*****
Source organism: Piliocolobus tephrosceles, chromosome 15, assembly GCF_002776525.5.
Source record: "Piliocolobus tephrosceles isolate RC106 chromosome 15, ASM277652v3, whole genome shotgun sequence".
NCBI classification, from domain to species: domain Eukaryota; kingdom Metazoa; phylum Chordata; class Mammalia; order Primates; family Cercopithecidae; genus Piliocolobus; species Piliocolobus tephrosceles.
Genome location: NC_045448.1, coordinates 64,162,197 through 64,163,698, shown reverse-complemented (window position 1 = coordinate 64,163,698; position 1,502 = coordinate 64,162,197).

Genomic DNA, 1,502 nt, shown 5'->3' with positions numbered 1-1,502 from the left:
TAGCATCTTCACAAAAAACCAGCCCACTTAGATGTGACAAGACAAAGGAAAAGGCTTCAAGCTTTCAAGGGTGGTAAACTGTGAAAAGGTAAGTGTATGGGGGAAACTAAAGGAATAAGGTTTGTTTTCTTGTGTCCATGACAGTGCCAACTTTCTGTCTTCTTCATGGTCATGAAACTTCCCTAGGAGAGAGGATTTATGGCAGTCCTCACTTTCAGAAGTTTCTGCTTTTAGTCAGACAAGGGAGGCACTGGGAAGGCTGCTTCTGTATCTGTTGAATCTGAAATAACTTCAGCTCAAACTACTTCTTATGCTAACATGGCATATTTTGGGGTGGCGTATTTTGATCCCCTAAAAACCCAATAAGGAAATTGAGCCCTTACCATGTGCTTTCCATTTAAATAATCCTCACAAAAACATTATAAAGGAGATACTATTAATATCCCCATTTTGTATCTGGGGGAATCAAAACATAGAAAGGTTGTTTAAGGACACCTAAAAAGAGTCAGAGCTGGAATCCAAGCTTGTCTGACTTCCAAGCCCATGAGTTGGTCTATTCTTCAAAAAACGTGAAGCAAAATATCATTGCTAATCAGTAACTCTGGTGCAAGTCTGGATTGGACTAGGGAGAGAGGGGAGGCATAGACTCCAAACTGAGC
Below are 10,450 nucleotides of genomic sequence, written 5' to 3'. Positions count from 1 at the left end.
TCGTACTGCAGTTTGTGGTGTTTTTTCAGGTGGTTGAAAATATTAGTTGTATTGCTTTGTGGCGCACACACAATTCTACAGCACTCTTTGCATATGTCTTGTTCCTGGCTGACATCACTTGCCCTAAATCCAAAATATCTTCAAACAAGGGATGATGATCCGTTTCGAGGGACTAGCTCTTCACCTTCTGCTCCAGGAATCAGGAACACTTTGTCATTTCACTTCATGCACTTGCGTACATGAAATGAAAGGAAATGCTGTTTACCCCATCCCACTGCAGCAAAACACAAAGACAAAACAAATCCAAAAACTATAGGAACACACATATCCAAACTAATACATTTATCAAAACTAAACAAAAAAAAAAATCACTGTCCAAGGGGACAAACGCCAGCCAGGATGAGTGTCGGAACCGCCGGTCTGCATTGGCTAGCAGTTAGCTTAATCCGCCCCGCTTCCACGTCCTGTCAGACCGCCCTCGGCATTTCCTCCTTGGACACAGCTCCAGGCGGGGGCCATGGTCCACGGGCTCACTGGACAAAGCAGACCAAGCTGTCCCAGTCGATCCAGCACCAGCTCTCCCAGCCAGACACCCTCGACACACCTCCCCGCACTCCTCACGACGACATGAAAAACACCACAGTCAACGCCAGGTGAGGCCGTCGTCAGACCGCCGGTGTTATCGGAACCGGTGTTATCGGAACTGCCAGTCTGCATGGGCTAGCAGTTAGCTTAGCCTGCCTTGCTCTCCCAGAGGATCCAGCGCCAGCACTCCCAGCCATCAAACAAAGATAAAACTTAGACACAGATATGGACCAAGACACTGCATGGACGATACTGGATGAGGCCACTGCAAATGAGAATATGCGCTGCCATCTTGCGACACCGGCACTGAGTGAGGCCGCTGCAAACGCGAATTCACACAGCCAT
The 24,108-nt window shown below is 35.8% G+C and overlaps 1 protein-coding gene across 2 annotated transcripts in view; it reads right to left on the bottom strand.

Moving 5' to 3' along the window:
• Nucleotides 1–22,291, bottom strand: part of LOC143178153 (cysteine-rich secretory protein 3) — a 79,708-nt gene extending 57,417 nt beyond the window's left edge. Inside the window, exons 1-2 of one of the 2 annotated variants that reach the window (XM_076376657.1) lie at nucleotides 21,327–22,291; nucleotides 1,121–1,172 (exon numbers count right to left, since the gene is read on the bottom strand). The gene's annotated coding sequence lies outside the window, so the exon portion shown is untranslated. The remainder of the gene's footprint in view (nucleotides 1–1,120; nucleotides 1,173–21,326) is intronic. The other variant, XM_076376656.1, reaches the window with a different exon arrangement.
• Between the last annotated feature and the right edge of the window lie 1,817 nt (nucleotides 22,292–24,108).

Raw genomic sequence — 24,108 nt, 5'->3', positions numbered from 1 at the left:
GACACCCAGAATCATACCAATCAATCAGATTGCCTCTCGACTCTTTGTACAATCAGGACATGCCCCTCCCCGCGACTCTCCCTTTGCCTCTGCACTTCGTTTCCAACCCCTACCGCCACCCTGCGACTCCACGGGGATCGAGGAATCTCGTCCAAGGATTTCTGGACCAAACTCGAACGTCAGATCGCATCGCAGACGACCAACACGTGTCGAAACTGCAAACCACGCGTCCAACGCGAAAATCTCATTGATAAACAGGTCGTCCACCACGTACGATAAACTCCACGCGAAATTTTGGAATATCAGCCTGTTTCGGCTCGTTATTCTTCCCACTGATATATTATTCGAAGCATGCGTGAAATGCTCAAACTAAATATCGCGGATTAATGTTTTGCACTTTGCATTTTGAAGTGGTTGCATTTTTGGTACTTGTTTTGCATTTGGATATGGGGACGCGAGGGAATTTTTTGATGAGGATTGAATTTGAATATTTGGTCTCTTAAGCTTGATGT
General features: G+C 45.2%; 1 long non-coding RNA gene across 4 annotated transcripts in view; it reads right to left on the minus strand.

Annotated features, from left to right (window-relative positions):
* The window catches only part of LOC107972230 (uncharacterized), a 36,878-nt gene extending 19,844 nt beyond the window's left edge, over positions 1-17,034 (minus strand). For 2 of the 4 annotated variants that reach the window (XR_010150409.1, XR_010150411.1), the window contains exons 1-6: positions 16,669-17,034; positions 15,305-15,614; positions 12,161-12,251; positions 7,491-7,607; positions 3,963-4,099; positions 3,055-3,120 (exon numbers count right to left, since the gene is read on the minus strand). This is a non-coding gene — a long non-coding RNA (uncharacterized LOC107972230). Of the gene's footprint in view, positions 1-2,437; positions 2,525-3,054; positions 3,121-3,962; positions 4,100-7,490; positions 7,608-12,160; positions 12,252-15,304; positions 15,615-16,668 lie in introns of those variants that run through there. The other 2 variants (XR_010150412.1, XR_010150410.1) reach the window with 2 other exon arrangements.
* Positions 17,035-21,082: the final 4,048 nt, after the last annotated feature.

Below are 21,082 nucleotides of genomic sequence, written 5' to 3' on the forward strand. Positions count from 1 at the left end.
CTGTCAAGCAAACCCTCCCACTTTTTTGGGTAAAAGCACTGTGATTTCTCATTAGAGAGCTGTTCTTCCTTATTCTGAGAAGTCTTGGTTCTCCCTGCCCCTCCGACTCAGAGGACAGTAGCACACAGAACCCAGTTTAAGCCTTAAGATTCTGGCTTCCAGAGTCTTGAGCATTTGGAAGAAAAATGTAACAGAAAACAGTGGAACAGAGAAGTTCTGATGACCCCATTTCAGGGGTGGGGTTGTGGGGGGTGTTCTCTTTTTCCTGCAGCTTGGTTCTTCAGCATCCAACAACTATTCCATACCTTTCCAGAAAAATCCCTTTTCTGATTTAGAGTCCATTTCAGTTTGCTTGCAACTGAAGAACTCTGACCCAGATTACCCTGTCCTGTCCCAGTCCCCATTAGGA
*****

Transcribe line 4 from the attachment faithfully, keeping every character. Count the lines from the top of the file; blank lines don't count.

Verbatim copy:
Genome location: NC_045448.1, coordinates 64,162,197 through 64,163,698, shown reverse-complemented (window position 1 = coordinate 64,163,698; position 1,502 = coordinate 64,162,197).